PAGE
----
this is so important for folks to see, too. “Just like the nation, Routt County ranchers are faced with trials and tribulations…in a county where land values are increasing and extremely expensive, it’s hard for people to stay in ranching or especially buy into it in our county. The average age of the American Rancher is 57 years old. Thankfully there are some family operations that have been around for generations and they do it because they love it, not because they make a lot of money off of it.”


Sarajane Snowden echoes this as a long-time local rancher, describing the heritage South Routt embodies. “Some traditions reflected in the Ranch Rodeo are things that have been a part of the ranching culture across the west since the beginning. For example, branding and doctoring cattle has always been important. Those are both events in the Soroco Ranch Rodeo. Working cattle on horseback has always been a part of the west, especially in areas such as South Routt with so many high mountain cattle pastures,” she states. She also loves and participates in the annual cook-off. “Cooking for your workers has always been a big part of the ranching communities! And I think the cook-off does a good job showcasing how families can put a large meal together and bring it to a remote location and serve it hot.” The cook-off is voted on with dollars--folks walk around and get their fill, and stuff their dollars in the cook’s jar they like best. It’s a fabulous way to actually put your money where your mouth is, and proceeds go right to the school. A silent auction, roping events, and a coveted belt buckle generate support financially and socially, and remind everyone what it was like to be connected outside and in person. An overarching feeling of childhood joy permeates the afternoon of the rodeo. Kids run around playing, pulling ribbons off bolting calves, laughing at toddlers chasing rabbits, and there’s a sense that every person there believes this kind of life is absolutely, unequivocally worth preserving. But it’s hard to preserve something you don’t interact with--which makes this day so important.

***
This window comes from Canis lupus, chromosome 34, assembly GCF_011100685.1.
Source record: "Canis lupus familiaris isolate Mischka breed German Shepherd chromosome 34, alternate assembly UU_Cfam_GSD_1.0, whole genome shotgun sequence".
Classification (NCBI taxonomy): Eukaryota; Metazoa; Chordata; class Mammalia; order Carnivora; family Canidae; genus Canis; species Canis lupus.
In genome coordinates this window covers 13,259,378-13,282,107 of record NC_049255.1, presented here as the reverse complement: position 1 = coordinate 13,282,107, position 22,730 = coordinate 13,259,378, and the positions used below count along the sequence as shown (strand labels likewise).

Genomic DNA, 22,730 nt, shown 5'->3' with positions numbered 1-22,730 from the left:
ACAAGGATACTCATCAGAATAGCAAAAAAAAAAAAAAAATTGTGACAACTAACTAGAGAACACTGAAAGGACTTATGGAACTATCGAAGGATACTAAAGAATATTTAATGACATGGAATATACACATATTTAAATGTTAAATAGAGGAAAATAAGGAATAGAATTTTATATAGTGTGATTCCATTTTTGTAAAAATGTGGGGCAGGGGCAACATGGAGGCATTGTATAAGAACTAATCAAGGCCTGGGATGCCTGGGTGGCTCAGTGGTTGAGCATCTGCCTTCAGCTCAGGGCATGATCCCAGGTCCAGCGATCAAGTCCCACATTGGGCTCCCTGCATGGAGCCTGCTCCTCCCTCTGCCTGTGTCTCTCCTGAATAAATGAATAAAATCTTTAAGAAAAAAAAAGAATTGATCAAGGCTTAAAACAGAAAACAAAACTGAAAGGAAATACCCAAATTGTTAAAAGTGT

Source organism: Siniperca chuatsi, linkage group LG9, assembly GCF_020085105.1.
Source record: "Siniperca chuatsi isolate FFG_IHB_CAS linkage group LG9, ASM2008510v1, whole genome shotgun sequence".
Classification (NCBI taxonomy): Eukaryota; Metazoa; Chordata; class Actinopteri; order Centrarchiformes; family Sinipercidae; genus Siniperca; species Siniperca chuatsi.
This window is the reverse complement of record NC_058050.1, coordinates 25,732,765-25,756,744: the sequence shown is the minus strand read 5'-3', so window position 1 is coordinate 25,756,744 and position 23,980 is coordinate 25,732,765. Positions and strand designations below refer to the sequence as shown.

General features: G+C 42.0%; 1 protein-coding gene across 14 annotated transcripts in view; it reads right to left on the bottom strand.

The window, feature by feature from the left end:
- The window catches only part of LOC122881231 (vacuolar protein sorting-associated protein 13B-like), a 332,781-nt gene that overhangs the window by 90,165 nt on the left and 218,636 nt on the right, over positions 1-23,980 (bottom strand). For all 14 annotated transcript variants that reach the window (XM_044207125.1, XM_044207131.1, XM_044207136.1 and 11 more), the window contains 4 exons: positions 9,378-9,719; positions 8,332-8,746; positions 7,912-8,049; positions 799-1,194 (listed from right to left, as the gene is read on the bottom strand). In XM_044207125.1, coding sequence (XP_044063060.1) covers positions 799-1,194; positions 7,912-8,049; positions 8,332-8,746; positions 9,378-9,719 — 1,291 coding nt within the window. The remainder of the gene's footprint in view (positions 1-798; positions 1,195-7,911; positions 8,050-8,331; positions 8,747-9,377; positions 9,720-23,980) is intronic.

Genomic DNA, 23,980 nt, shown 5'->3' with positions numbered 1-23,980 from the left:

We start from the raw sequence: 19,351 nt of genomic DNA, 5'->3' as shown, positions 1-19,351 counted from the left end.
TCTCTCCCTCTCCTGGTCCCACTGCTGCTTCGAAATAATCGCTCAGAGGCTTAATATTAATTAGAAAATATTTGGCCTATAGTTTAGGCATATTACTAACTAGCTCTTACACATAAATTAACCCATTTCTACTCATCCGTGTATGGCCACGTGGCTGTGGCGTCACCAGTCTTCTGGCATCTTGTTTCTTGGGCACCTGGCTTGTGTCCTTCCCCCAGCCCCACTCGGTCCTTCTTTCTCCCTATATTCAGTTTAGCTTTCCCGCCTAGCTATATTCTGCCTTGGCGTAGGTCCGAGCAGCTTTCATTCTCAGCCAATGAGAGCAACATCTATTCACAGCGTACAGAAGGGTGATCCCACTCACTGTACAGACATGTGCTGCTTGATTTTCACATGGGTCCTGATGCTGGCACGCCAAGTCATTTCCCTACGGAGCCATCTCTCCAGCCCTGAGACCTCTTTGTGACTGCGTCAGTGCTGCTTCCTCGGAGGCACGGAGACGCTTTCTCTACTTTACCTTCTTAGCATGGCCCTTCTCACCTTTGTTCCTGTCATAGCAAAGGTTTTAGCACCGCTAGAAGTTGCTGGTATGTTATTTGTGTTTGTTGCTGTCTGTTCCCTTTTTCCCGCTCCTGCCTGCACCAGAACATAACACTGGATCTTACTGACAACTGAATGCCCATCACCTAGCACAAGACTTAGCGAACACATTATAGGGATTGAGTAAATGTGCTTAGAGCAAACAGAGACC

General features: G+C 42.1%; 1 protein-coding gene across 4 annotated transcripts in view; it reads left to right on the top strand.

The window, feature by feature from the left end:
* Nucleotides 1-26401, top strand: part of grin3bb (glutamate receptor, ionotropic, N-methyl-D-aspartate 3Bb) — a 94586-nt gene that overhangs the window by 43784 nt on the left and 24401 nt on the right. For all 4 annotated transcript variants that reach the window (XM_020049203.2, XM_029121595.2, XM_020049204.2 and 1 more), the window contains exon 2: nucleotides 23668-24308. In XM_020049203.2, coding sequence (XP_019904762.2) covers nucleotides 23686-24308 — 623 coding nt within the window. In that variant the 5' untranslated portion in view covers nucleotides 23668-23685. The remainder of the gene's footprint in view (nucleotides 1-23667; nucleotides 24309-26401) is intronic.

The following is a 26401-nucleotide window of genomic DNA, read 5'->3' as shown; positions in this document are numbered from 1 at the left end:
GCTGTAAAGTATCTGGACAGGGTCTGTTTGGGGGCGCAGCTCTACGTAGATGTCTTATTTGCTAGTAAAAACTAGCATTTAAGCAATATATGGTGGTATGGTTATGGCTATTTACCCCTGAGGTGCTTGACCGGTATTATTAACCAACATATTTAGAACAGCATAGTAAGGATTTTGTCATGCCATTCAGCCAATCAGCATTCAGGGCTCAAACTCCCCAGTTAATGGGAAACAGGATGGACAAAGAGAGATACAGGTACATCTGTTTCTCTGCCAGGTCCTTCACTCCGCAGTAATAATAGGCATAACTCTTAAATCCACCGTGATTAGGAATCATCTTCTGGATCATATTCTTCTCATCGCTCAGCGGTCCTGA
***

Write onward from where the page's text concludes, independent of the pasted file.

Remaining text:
This communal sharing of work, skills, lifestyles, values, and food are vital in providing a picture of what it means to be in agriculture, still the backbone of the United States. “As producers,” Tiffany says, “it’s our responsibility to be an ‘AG-vocate’ for our industry and educate the public on where their food comes from, how it is produced and what benefits it has for your health and family.”


My role in Extension is about rural education and programming, specifically for families. My kids also go to South Routt, so my worlds of work and personal life often intermingle and enrich each other in unexpected and remarkable ways. Joining the PTO has been one of the most educational experiences I’ve ever had--it’s where I have had the honor of meeting the people who make South Routt the incredible place it is. These are the parents who volunteer, the schools that manage impossible tasks, the community leaders who run clubs and programming outside of the school year, and woven throughout all of this, you find their hearts-- sitting expertly in a saddle, never asking for a spotlight. But we do get a chance to rub shoulders and share food, laughter, and admiration for th eir horsemanship and ranching skills--at the Soroco Ranch Rodeo, first Sunday after Independence Day.


Melina Bricker is the Family and Consumer Science Specialist for CSU Extension of Routt County.


Top Photo Caption: Tiffany Gates on horseback on their South Routt Ranch. (Melina Bricker/Courtesy)